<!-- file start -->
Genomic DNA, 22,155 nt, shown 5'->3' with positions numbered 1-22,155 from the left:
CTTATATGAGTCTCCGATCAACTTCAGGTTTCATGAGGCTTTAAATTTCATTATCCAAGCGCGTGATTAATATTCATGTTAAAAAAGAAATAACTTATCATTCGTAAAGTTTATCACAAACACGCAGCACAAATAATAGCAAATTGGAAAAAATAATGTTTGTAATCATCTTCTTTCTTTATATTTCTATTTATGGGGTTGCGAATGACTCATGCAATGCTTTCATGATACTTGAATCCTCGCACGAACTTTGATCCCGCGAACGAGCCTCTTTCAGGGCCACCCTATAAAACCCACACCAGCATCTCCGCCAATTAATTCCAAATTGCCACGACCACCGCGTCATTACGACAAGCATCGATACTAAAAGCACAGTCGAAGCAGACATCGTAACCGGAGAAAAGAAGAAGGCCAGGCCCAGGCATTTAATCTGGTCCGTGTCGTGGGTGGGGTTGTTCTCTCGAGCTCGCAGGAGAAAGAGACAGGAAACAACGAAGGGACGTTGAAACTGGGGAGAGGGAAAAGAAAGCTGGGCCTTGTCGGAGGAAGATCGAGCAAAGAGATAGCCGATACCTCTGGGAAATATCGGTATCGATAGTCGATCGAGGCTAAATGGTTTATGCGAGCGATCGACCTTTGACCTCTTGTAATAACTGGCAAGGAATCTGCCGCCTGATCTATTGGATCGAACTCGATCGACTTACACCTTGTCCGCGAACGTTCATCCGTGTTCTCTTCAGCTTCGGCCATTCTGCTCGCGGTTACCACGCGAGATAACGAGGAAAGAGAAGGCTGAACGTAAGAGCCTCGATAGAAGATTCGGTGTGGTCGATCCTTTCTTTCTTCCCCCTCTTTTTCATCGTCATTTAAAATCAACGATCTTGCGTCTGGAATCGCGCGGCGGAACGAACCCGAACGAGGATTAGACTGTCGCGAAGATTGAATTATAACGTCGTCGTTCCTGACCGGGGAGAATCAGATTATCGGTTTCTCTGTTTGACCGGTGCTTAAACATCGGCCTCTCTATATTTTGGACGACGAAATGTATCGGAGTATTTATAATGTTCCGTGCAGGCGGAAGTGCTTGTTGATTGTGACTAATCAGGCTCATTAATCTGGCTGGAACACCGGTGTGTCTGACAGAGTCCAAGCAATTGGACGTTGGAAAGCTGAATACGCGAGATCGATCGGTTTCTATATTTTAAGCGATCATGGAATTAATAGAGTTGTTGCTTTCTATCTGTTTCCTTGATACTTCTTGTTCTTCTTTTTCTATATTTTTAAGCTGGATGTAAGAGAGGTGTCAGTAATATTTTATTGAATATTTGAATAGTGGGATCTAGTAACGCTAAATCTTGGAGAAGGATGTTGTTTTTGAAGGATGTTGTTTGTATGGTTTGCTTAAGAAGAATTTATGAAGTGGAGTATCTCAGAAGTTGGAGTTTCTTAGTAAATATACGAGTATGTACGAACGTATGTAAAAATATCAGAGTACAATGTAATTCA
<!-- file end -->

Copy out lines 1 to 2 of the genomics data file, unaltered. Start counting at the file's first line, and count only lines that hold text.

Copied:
Genomic DNA, 22,155 nt, shown 5'->3' with positions numbered 1-22,155 from the left:
CTTATATGAGTCTCCGATCAACTTCAGGTTTCATGAGGCTTTAAATTTCATTATCCAAGCGCGTGATTAATATTCATGTTAAAAAAGAAATAACTTATCATTCGTAAAGTTTATCACAAACACGCAGCACAAATAATAGCAAATTGGAAAAAATAATGTTTGTAATCATCTTCTTTCTTTATATTTCTATTTATGGGGTTGCGAATGACTCATGCAATGCTTTCATGATACTTGAATCCTCGCACGAACTTTGATCCCGCGAACGAGCCTCTTTCAGGGCCACCCTATAAAACCCACACCAGCATCTCCGCCAATTAATTCCAAATTGCCACGACCACCGCGTCATTACGACAAGCATCGATACTAAAAGCACAGTCGAAGCAGACATCGTAACCGGAGAAAAGAAGAAGGCCAGGCCCAGGCATTTAATCTGGTCCGTGTCGTGGGTGGGGTTGTTCTCTCGAGCTCGCAGGAGAAAGAGACAGGAAACAACGAAGGGACGTTGAAACTGGGGAGAGGGAAAAGAAAGCTGGGCCTTGTCGGAGGAAGATCGAGCAAAGAGATAGCCGATACCTCTGGGAAATATCGGTATCGATAGTCGATCGAGGCTAAATGGTTTATGCGAGCGATCGACCTTTGACCTCTTGTAATAACTGGCAAGGAATCTGCCGCCTGATCTATTGGATCGAACTCGATCGACTTACACCTTGTCCGCGAACGTTCATCCGTGTTCTCTTCAGCTTCGGCCATTCTGCTCGCGGTTACCACGCGAGATAACGAGGAAAGAGAAGGCTGAACGTAAGAGCCTCGATAGAAGATTCGGTGTGGTCGATCCTTTCTTTCTTCCCCCTCTTTTTCATCGTCATTTAAAATCAACGATCTTGCGTCTGGAATCGCGCGGCGGAACGAACCCGAACGAGGATTAGACTGTCGCGAAGATTGAATTATAACGTCGTCGTTCCTGACCGGGGAGAATCAGATTATCGGTTTCTCTGTTTGACCGGTGCTTAAACATCGGCCTCTCTATATTTTGGACGACGAAATGTATCGGAGTATTTATAATGTTCCGTGCAGGCGGAAGTGCTTGTTGATTGTGACTAATCAGGCTCATTAATCTGGCTGGAACACCGGTGTGTCTGACAGAGTCCAAGCAATTGGACGTTGGAAAGCTGAATACGCGAGATCGATCGGTTTCTATATTTTAAGCGATCATGGAATTAATAGAGTTGTTGCTTTCTATCTGTTTCCTTGATACTTCTTGTTCTTCTTTTTCTATATTTTTAAGCTGGATGTAAGAGAGGTGTCAGTAATATTTTATTGAATATTTGAATAGTGGGATCTAGTAACGCTAAATCTTGGAGAAGGATGTTGTTTTTGAAGGATGTTGTTTGTATGGTTTGCTTAAGAAGAATTTATGAAGTGGAGTATCTCAGAAGTTGGAGTTTCTTAGTAAATATACGAGTATGTACGAACGTATGTAAAAATATCAGAGTACAATGTAATTCA